Why real estate needs Tesla-style buildings, used 'Uber-style'
While the financial industry is still reeling from recent stock market gyrations, it is tempting to forget about long-term issues, such as extreme weather events, the rising sea levels and demographic change. It’s short-termism versus long-term thinking in its purest form. And it’s human.
But even amidst the current turmoil, there seems to be a sea of change in investment beliefs that is becoming ever more prominent, and ever more articulate: The belief that for long-term investors, long-term trends can have real implications for capital values and income returns. Whether it is drought in western North America, flooding in Chinese cities or the rise of renewable energy, some of these “long-term” trends are starting to become real, happening every day, at many places in the world.
While long-term trends affect all industries, they are particularly relevant for the real estate sector, where assets are long-lived and typically cannot be moved to another place. Buildings are sitting ducks, subject to changing urban form and consumer preferences. In the real estate sector, attention to information that may affect financial performance traditionally has focused on governance — deal terms, fees, and the like.
Action on buildings
But over the past 10 years, buildings have become a focal point of action on sustainability issues. In the face of climate change, buildings are a big problem, consuming over 40 percent of energy globally. In the face of water scarcity, buildings are a big problem, as significant consumers of potable water. In the face of rising healthcare costs, buildings are again a big part of the problem, often creating barriers to physical activity.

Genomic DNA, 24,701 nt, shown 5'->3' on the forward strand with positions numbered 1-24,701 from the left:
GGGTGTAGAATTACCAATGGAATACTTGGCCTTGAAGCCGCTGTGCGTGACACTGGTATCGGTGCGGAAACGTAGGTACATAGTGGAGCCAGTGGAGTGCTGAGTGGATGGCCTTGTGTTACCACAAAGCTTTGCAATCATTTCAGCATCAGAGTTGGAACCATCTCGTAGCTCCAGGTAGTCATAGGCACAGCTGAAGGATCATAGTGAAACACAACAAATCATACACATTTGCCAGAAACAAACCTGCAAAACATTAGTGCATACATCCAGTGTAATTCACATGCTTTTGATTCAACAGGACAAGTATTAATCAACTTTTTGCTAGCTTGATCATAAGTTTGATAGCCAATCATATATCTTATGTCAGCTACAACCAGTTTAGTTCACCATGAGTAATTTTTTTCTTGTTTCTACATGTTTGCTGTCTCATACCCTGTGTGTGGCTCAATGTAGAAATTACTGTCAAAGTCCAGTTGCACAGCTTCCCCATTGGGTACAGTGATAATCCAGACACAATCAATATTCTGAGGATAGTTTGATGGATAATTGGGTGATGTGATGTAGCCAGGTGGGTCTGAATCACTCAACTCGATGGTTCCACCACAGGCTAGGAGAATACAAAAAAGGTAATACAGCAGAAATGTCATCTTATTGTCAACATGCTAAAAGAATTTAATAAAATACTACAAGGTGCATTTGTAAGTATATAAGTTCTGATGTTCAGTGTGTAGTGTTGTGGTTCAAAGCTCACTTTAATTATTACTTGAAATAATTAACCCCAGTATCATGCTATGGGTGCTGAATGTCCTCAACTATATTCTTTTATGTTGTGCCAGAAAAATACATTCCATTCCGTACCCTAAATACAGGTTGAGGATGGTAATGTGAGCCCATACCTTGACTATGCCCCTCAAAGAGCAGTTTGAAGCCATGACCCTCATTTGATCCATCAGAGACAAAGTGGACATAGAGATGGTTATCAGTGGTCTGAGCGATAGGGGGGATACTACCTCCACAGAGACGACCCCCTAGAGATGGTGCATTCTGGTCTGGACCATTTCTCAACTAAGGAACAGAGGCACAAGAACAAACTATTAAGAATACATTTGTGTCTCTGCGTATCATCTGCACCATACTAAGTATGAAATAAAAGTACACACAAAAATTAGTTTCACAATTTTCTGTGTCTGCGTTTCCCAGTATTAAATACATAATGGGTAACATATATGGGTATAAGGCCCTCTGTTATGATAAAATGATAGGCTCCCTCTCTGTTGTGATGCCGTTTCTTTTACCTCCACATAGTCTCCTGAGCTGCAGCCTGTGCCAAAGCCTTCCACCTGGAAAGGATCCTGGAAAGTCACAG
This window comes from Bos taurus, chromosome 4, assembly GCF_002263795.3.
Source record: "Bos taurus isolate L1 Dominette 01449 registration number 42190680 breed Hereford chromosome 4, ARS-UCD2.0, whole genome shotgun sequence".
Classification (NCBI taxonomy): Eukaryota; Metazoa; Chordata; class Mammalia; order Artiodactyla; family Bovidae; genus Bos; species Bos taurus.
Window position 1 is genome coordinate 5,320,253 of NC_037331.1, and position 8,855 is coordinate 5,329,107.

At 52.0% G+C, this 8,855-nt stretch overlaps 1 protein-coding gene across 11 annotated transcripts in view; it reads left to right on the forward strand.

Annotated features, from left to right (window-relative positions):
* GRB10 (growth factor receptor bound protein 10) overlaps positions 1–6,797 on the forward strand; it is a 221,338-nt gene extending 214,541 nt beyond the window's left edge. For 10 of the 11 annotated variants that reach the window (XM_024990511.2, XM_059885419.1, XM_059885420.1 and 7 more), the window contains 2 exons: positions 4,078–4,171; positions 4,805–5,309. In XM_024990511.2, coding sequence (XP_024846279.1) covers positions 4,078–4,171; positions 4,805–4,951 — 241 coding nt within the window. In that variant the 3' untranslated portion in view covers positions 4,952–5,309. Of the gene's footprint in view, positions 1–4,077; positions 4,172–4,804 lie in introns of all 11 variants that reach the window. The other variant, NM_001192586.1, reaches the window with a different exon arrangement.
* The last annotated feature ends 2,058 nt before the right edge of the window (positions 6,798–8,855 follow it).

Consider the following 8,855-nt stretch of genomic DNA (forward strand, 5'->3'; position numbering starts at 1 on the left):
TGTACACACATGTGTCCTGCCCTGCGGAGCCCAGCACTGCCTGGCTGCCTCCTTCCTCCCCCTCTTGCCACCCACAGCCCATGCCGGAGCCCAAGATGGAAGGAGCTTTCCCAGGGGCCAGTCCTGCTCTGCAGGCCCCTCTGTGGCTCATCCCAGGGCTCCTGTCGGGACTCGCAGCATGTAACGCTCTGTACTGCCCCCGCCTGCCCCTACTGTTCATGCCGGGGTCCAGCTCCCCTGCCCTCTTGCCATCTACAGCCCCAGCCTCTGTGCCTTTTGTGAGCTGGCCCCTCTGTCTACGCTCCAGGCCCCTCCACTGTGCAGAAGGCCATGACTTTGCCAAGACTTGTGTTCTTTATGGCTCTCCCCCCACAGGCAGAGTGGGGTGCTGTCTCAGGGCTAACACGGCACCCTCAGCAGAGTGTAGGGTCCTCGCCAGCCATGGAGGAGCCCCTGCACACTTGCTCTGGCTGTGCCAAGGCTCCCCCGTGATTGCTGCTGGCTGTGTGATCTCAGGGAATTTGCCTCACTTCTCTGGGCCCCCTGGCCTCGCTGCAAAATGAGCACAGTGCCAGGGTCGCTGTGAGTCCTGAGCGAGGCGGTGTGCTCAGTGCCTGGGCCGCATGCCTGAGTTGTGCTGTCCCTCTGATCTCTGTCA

These issues all have regulatory relevance, and in many regions, countries and jurisdictions, building-specific regulation is introduced to address the impact of buildings on energy, water and health. For investors in real estate, regulatory issues intersect with changing consumer preferences to drive innovation and positive change.
Think, for example, about the changing role of the workplace, from a place to work to a place to meet, with flexible seating arrangements and more attention to desirable common areas. And of course, there's the “Uberization” of the real estate sector through platforms such as Airbnb.
An electric car for real estate?
It is an interesting analogy to compare the real estate industry with the automobile industry. Fuel economy standards are common practice, increasing in both Europe and Japan by 30 percent in a bit more than a decade. In the United States and Canada, fuel economy requirements even increased by 40 percent in the last six years. Regulation is paired with increasing consumer awareness through now-ubiquitous MPG stickers.
What’s more, the industry has innovated to mass-produce hybrid and electric-powered vehicles, ranging from the now-common Prius to the highly desirable Tesla. These innovations have led not just to more efficient cars, but also to a new generation of better vehicles and business models, uprooting a century-old industry.
One needs just a little imagination to envision how a new generation of Tesla-style buildings, used “Uber-style,” similarly could uproot the real estate industry.